2024: A leap too far for another ECA debt record?
After a record-breaking year, ECAs must face the challenge of ensuring that activity remains strong in 2024. Demand for low-cost financing is high in the current interest rate environment, but what sectors will benefit the most from export finance as defence deals and low-carbon technology make headlines?
By all accounts, breaking records is a tricky business. History-making requires maturity, dedication, resources and, above all else, the right set of circumstances. But once those records are broken and the dust settles, what comes next? This is the question that faces the export finance industry after a year of tremendous activity. Uncertainty is inevitable in light of ongoing macroeconomic pressures but export finance is better placed than most to weather those headwinds. Some fall in deal volumes is likely but regardless, the changing face of the industry offers plenty of food for thought.
At the time of writing, TXF Intelligence has recorded around $180 billion of export finance activity for 2023, up from $105 billion in 2022. This is an increase of more than 70% and marks the most active year on TXF’s database by some distance. ECAs offer a counter-cyclical product, so the drivers for this remarkable upsurge can be found in the problems that have reduced liquidity elsewhere.
2023 saw interest rates spiral to levels previously unseen in the 21st century. Inflation has pushed up the costs incurred by exporters and project developers, and financial institutions have been forced to adapt in order to spread risk efficiently. Traditional sources of funding have struggled to meet demand in this environment. However at the same stroke, appetite for debt financing remains strong.
In this context, many would no doubt welcome a fall in ECA volumes in 2024 if it was accompanied by less volatile market conditions. However, there are no guarantees that interest rates will fall or that borrowers will be able to rely on alternative funding sources in 2024 – capital markets in particular have suffered over the previous 18 months.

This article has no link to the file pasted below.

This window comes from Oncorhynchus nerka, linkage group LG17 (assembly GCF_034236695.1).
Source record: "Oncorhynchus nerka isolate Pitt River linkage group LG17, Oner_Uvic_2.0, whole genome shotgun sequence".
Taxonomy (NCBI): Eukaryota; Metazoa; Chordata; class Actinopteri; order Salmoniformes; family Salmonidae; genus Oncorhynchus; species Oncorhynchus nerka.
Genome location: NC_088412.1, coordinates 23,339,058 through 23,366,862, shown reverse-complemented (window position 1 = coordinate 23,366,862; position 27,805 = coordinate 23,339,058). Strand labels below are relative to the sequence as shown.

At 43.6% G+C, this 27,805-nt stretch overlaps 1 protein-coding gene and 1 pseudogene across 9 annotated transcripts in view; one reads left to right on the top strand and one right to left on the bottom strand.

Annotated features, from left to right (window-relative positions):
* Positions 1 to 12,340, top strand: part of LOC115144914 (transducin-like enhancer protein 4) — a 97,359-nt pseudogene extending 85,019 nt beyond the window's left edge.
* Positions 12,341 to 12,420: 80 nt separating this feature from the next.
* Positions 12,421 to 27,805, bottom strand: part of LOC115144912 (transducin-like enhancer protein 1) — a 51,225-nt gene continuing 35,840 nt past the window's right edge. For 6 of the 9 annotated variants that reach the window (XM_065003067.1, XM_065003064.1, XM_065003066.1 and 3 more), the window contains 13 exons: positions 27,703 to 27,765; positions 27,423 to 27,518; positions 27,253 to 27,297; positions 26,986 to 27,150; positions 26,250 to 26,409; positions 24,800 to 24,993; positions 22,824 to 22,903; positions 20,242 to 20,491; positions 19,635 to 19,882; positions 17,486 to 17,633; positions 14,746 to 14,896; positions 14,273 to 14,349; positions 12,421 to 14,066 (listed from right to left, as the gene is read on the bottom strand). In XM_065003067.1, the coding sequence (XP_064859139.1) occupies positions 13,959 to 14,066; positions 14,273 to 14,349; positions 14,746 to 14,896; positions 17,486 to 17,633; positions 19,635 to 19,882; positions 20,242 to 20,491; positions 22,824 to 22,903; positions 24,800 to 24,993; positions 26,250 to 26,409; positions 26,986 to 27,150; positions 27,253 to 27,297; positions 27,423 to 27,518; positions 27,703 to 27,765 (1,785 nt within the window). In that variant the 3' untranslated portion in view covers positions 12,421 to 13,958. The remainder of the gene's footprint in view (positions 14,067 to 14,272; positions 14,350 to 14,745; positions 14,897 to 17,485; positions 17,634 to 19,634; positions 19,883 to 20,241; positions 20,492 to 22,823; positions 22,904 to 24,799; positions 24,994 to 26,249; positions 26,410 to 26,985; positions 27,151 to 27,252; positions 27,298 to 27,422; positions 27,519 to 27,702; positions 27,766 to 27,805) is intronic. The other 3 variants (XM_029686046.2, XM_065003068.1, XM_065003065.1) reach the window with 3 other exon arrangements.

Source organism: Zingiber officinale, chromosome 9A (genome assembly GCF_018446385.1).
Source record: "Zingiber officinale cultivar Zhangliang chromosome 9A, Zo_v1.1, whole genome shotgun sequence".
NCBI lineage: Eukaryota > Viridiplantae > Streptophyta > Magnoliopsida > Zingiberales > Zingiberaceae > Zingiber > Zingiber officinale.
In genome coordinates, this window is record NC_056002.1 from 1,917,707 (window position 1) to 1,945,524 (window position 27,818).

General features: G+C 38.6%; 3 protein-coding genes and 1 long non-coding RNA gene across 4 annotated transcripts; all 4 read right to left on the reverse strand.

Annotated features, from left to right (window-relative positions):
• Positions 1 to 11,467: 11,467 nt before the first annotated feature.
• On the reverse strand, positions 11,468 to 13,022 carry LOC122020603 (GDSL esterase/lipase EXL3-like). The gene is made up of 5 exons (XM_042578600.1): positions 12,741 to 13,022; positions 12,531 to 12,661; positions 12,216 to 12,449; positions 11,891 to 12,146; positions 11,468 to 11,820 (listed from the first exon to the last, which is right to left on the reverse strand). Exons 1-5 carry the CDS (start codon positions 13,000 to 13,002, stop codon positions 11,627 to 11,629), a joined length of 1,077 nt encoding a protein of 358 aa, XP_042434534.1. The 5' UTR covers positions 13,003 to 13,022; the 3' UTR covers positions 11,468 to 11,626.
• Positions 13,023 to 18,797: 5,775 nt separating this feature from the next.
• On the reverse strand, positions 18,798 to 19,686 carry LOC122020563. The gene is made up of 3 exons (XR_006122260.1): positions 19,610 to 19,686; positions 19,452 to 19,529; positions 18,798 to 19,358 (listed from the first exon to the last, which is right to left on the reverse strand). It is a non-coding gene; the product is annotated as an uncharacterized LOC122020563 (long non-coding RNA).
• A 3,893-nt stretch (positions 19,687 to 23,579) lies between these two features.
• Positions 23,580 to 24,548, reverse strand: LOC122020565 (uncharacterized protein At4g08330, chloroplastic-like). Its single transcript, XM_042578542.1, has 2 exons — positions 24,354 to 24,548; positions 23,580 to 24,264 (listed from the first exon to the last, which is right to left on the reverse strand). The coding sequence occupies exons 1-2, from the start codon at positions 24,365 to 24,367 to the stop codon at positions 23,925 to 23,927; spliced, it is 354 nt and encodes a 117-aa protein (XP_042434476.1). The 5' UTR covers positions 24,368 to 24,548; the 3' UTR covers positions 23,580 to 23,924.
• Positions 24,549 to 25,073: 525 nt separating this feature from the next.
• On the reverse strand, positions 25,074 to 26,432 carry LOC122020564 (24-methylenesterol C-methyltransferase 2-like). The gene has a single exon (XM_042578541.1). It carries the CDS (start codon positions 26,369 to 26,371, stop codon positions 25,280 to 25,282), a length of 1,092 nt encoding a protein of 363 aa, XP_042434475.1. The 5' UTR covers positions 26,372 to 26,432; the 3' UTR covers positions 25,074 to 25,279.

The consequences of the OECD’s efforts to modernise its export finance package will continue to make themselves known over 2024. In particular, some have expressed concern over the decision to extend tenors to 22 years for green deals and 15 years for other sectors. The cost associated with increased tenors may yet discourage widespread uptake of the new financing terms, particularly in emerging markets.
Crystal-ball gazing might be a fruitless endeavour, but the real insights on the changing nature of the export finance industry will come from the 2023 data. Sectors, deal structures and tenor lengths have all evolved as new demands are placed on ECAs in light of geopolitical developments and the pressure of the energy transition.
547 deals were recorded in 2023, up from 447 in 2022. This is a notable increase of 22% but it is also far more modest than the volumes suggested. While the industry was certainly productive in 2023, this shows that volumes were largely driven by bigger tickets. On the one hand, it is a reminder of the increasingly prominent role that ECAs play in supporting major project financing deals. On the other, inflationary pressures have most likely helped to exaggerate some of the gains made in overall volumes. Borrowers now require more debt than ever to cover costs and contingencies.
Should oil & gas finally be consigned to the past as a staple of the export finance industry? In 2023 the $3.1 billion Balikpapan refinery expansion deal made waves with the support of Kexim, K-Sure, SACE and US Exim but it stands as a rare example of a big-ticket fossil fuel transaction. Volumes of almost $19 billion over 26 transactions suggest that there is still a healthy pipeline in this space, even if ECAs are withdrawing from high-profile upstream projects.
The potential reputational damage associated with fossil fuels is now well-established in export finance. In 2024 ECAs will continue to face pressure from environmental campaigners to avoid controversial new projects like the East African Crude Oil Pipeline. In the past few days alone the Biden administration has paused progress on the Calcasieu Pass 2 gas export hub in response to climate experts, who have described the project as a ‘carbon mega bomb’.